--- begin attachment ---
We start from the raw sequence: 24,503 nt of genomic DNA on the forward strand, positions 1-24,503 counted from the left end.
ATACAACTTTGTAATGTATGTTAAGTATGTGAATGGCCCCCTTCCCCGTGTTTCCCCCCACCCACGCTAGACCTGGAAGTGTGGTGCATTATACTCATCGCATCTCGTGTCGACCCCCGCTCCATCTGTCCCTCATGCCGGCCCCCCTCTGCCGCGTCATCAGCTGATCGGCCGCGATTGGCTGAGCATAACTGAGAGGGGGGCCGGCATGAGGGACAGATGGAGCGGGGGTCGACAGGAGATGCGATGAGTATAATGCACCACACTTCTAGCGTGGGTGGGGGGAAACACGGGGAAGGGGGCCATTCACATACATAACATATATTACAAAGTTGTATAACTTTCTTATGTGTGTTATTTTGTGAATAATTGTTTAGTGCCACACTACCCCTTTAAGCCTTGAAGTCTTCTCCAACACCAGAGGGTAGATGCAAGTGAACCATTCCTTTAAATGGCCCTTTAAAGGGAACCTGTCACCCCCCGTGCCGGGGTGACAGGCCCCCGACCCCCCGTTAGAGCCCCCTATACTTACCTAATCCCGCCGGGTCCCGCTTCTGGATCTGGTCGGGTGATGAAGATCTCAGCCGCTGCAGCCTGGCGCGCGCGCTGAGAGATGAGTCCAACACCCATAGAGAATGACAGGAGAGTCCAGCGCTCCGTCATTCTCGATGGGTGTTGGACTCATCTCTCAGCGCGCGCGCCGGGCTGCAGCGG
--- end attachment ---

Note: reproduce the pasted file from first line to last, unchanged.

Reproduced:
We start from the raw sequence: 24,503 nt of genomic DNA on the forward strand, positions 1-24,503 counted from the left end.
ATACAACTTTGTAATGTATGTTAAGTATGTGAATGGCCCCCTTCCCCGTGTTTCCCCCCACCCACGCTAGACCTGGAAGTGTGGTGCATTATACTCATCGCATCTCGTGTCGACCCCCGCTCCATCTGTCCCTCATGCCGGCCCCCCTCTGCCGCGTCATCAGCTGATCGGCCGCGATTGGCTGAGCATAACTGAGAGGGGGGCCGGCATGAGGGACAGATGGAGCGGGGGTCGACAGGAGATGCGATGAGTATAATGCACCACACTTCTAGCGTGGGTGGGGGGAAACACGGGGAAGGGGGCCATTCACATACATAACATATATTACAAAGTTGTATAACTTTCTTATGTGTGTTATTTTGTGAATAATTGTTTAGTGCCACACTACCCCTTTAAGCCTTGAAGTCTTCTCCAACACCAGAGGGTAGATGCAAGTGAACCATTCCTTTAAATGGCCCTTTAAAGGGAACCTGTCACCCCCCGTGCCGGGGTGACAGGCCCCCGACCCCCCGTTAGAGCCCCCTATACTTACCTAATCCCGCCGGGTCCCGCTTCTGGATCTGGTCGGGTGATGAAGATCTCAGCCGCTGCAGCCTGGCGCGCGCGCTGAGAGATGAGTCCAACACCCATAGAGAATGACAGGAGAGTCCAGCGCTCCGTCATTCTCGATGGGTGTTGGACTCATCTCTCAGCGCGCGCGCCGGGCTGCAGCGG